Upon return of which Inquisition letters were addressed unto us the Lord Deputie, from the said Sir Thomas Lestrange, concerninge the premises, the tenor whereof ensueth—
"May It Please Y" Honour
"We have been aboute and over-viewed Mac Castilloe his countrie; and now, at the gent's requeste fore whose cause we tooke the paines, these are to certefie your
2X2 Lordship, Lordship, how we have found it, that it is barren amongst the most barren; which thing beinge so, and yet standing in so discomodious a place, yet can be hardlie brought aboute to be peopled with civill inhabitaunts, excepte a respect of some extraordinarie freedoms or Immunitye drawe them thither. In this cause I have neither auctoritie nor discertion from your honnor to deale, and therefore do whollie refer the determination thereof to your Lordship's consideration, which wyll I doubt not [be] both wyse A juste; wyse in alluringe the inhabitaunts to a place which by want thereof might rayse a greate discomoditie to her Majestie's subjects, and just by ymposing no greater rent on the gent, then the barrones of the soyle will beare; whereof I desire your lordship most earnestlie, a gentle and favrable consideration, in respect myne eyes are wytnes how lytle it is worthe in regard of the quantitie of grounde that it contains. Thus with my humble commendations, I committ your lordship to the Almightie, from Athleage the io'h of Sept. 1587.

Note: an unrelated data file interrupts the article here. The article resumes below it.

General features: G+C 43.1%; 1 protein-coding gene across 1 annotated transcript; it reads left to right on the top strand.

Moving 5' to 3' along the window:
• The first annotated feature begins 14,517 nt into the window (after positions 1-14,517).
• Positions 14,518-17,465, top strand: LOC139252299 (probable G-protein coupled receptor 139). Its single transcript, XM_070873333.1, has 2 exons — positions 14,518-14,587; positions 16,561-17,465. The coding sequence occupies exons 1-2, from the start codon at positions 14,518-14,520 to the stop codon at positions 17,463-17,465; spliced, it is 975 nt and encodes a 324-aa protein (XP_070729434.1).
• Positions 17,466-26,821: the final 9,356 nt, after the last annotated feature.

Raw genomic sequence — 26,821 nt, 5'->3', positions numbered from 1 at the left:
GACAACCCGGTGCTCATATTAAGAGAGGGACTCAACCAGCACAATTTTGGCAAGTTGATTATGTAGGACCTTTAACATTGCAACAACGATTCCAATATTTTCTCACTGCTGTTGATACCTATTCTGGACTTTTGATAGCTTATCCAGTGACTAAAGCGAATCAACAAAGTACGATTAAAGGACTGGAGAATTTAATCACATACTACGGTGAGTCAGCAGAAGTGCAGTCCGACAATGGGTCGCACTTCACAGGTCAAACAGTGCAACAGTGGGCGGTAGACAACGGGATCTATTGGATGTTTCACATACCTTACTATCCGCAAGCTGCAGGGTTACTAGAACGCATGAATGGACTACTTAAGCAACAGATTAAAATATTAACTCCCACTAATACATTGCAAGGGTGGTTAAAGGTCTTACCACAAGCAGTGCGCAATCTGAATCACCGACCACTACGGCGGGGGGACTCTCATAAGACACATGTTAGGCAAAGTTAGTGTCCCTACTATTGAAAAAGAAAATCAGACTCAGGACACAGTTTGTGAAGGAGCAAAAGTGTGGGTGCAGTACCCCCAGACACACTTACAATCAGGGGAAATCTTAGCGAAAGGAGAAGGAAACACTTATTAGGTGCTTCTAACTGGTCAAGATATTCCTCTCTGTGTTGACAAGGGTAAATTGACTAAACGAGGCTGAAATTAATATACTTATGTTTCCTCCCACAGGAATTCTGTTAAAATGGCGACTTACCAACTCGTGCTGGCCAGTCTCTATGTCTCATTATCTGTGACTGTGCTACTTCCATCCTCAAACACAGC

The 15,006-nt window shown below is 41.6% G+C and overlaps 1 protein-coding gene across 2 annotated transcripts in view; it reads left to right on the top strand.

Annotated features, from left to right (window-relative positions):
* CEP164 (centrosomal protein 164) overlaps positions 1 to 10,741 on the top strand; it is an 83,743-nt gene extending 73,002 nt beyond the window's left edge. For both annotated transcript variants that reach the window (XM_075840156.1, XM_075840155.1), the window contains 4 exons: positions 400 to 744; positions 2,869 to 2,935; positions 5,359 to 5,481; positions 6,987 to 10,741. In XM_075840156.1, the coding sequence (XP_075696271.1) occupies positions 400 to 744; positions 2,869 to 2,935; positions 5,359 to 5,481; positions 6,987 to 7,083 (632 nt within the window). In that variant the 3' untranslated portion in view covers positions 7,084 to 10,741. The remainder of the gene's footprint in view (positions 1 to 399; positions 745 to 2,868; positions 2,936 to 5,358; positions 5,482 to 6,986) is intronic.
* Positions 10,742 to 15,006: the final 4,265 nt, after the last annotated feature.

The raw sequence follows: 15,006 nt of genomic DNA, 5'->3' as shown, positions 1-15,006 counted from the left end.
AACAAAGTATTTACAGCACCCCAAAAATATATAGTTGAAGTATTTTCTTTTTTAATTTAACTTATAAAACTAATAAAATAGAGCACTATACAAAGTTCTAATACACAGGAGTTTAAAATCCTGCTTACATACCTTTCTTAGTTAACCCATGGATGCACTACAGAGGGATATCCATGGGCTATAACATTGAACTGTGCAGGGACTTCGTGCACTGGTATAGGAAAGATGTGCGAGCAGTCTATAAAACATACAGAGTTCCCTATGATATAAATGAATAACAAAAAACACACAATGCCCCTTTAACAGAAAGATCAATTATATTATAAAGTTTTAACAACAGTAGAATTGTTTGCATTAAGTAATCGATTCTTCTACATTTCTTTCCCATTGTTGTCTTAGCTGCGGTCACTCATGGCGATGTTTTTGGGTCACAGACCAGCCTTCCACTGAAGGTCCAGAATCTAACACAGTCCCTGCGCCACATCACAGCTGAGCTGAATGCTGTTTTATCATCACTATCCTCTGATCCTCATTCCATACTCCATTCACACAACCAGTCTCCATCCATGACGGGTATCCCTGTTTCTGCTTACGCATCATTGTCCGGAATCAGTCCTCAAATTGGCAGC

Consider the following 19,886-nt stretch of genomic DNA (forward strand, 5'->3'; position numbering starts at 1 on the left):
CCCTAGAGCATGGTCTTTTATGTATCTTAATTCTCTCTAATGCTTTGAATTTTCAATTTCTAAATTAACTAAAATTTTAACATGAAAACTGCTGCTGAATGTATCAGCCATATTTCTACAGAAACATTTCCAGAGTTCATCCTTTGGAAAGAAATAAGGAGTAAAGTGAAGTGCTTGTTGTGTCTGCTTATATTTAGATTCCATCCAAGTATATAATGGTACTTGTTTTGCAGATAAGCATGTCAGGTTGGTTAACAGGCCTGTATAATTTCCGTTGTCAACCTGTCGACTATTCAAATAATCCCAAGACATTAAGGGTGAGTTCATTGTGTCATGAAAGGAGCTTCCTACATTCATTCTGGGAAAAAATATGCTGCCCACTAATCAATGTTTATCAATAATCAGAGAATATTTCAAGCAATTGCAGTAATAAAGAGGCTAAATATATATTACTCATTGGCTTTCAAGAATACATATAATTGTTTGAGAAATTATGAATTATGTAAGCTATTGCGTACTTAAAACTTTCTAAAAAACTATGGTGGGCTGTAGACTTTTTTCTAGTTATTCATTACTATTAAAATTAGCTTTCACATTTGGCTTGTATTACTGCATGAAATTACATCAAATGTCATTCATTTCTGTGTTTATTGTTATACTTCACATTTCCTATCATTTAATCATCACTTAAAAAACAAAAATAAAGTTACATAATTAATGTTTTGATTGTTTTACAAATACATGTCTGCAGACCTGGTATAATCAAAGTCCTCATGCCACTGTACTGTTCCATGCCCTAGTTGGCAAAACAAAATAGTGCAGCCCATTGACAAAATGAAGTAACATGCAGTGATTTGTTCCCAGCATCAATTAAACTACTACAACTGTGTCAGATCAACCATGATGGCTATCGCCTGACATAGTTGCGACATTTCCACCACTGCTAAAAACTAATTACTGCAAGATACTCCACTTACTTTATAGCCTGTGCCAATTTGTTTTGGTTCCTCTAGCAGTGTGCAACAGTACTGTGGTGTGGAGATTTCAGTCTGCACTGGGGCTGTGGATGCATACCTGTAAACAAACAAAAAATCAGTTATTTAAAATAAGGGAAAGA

"Whereof the said Theobald Dillon, in behaulfe of himselfe and his tenaunts, and rest of the inhabitants of the said baronie, made humble suite that the said Inquisition might from henceforth stande and conteynied. Whereupon entering into the consideration of the same, and that the said Theobalde Dillon inhabiteth the said barronie, and hath by his industrie brought the people there to obedience and subjection; We have therefore concluded and agreed that the said countrie shall only be charged after the rate of fower skore and three quarters, at io1, sterling the quarter, and so to continew until her Majesty's pleasure therin be known. Given under Her Majestie's privie seale, the 1" Dec. 1587.
"J. Perrot." VIII. "Sligo.